We live in a very consumer-minded society and we all lust after the latest in gadgets and technology. Why else would you be reading sites like Mobile Magazine? But what about that older cell phone you have lingering in the back of your closet or in the bottom of your drawer? What about that old cell phone you just threw away?
This is based on the assumption that the average used cell phone is worth $50, but I’m not sure how they came to that number. I’m pretty sure my old Motorola Z6W isn’t going to fetch $50 on the open market. Even my (marginally newer and smarter) Nokia E71 probably wouldn’t get that. By the same accord, uSell is also saying that an iPhone 4 with “average wear” would “fetch up to $178 today.” Somehow, I think an average iPhone 4 might be worth more than that.
I got an email from the folks at Usell with some clarification about the infographic above. It reads:
Each year, a number of cell phones reach the end of their “first lives.” At this point, the owner must decide whether to discard, recycle, resell, or store the product. In order to determine the number of cell phones that will end their first lives over the next five years, it is necessary to first project cell phone sales into the future. This can be done by examining historical cell phone sales numbers. According to the EPA, cell phone sales grew 14% annually from 2000-2007 from 72 million units in 2000 to 182 million units in 2007. The EPA has not updated its figures beyond 2007, but using a conservative (10%) growth rate we can calculate that 200 million cell phones will be sold in 2008, 220 in 2009, 242 in 2010 and 266 in 2011, and so on.
Assuming that an average phone reaches the end of it’s first life after approximately two years, a phone that was purchased in 2009 would reach the end of its first use cycle by 2011, a phone that was purchased in 2010 would do so in 2012, and so on. Using this methodology, one can estimate the number of cell phones ending their first lives in each of the years from 2011 to 2015. Furthermore, using the EPA’s recent e-waste study, the following assumptions can be made for the destinations of cell phones after their first lives:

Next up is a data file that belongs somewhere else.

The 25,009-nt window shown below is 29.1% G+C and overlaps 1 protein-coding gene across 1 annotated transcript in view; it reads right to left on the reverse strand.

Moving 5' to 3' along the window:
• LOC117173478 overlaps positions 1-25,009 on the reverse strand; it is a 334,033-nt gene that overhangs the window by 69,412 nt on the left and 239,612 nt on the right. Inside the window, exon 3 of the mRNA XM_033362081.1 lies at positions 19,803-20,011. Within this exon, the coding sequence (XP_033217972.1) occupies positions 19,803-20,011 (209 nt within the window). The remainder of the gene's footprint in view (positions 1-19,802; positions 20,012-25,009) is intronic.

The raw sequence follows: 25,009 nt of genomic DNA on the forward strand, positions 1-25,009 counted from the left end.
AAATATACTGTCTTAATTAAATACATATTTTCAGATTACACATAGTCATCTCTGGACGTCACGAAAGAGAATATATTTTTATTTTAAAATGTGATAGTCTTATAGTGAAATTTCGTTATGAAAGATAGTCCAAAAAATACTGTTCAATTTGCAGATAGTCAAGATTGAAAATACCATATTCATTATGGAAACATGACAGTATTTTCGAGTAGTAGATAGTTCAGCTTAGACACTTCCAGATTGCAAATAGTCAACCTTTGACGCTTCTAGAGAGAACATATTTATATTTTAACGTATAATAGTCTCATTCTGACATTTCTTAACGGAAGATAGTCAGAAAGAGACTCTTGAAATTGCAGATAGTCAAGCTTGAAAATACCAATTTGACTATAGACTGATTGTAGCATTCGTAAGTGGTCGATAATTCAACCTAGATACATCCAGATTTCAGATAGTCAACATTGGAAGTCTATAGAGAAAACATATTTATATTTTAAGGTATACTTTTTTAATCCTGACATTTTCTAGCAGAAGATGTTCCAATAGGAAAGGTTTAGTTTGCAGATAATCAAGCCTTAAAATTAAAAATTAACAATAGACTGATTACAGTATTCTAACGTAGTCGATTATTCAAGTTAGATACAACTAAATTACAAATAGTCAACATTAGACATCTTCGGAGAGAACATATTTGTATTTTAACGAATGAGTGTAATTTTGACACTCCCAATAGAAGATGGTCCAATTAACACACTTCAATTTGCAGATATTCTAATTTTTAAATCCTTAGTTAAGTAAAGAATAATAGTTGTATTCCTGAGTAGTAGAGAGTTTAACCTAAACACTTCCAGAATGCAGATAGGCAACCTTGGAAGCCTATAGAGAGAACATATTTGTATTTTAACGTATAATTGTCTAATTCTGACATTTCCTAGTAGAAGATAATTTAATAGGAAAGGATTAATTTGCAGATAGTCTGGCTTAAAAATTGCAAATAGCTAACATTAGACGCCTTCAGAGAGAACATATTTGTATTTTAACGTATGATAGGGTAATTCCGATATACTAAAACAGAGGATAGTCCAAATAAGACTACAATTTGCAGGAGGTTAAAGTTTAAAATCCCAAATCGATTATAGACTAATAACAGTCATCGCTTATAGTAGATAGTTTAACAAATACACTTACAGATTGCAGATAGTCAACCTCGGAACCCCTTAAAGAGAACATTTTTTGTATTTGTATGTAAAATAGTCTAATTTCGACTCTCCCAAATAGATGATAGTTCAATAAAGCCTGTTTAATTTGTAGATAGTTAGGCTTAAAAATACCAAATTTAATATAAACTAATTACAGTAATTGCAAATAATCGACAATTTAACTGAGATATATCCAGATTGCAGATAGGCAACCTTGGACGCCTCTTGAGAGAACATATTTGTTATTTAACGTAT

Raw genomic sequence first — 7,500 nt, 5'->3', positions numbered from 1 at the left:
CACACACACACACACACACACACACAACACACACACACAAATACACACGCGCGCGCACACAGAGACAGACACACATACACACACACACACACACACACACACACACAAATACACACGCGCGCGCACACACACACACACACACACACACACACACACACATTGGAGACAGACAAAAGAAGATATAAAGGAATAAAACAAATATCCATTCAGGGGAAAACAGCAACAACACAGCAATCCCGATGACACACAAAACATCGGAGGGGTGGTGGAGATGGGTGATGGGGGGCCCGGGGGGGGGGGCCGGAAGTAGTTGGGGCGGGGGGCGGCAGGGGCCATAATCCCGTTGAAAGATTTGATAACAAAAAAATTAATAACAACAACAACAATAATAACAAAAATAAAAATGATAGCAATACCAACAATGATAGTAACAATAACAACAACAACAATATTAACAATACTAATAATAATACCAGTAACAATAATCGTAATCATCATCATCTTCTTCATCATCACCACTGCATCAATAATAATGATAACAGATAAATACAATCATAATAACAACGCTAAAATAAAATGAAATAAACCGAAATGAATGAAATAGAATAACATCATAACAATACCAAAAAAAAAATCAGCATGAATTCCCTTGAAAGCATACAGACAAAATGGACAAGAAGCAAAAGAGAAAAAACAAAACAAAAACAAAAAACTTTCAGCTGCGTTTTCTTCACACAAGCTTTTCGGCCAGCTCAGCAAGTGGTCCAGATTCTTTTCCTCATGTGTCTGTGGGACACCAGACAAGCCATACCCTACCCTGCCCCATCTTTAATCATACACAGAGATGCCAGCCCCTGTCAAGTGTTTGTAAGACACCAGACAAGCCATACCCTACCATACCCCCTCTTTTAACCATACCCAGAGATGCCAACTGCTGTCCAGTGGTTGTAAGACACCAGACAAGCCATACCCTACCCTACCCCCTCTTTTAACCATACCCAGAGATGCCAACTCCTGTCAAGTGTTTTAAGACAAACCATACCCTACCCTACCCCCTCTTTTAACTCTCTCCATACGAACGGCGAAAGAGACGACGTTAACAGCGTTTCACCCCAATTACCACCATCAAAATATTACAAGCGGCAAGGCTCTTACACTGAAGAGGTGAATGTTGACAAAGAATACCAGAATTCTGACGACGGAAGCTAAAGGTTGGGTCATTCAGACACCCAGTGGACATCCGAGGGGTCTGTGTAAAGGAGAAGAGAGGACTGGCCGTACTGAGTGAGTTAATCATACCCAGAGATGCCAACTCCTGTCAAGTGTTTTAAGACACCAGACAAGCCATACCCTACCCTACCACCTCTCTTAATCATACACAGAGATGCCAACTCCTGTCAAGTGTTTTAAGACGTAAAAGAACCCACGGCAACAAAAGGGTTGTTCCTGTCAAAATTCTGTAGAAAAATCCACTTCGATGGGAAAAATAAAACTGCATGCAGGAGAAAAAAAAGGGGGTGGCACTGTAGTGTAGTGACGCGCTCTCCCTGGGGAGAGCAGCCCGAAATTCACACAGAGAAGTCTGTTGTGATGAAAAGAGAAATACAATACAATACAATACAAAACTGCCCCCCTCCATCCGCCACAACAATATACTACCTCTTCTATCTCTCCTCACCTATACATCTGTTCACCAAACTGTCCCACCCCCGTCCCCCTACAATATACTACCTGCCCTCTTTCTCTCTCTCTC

• Landfilled/Incinerated: 40%
• Recycled: 10%
• Resold: 25%
• Stored: 25%
Using this data, one can estimate the volumes of used cell phones that will end up either landfilled, recycled, resold, and stored. In 2011, of the 220 million cell phones sold in 2009 reaching second life in 2011, 88 million will be landfilled, 22 million will be recycled, 55 million will be resold and 55 million will be stored (i.e. placed in a drawer).
From there, we took the amount that will be thrown away, plus the amount that will be stored, to get our 143 million phones that will go to waste in 2011 alone. We then used a conservative $25 average per used phone, though most estimate that the average is closer to $50 per phone, to arrive at a very conservative estimated potential value of $3.5 billion. [Note: Not all phones are worth $50, that is correct (your Motorola Z6W sadly has no value), but that is the average.]
As to your second question, $178 is the highest offer available today through uSell.com’s partners for a 16 GB iPhone 4 with average wear (ie not in perfect condition). Yes, the phone would likely fetch a higher figure through other channels (such as riskier peer-to-peer Craigslist and eBay) however uSell works only with trusted industry leaders in purchasing, refurbishing, and reselling cell phones and other electronic devices. These partners all have strong track records with consumers through their honesty in advertising, customer service, and their support of ethical business practices.
Beyond that, consumers selling their device through uSell.com means that they are protected by our 100% Max Cash Guarantee. If a consumer finds a better deal on through another national buyer of electronics within 24 hours of selling their device on uSell.com, uSell’s 100% Max Cash Guarantee means that we will pay them the difference.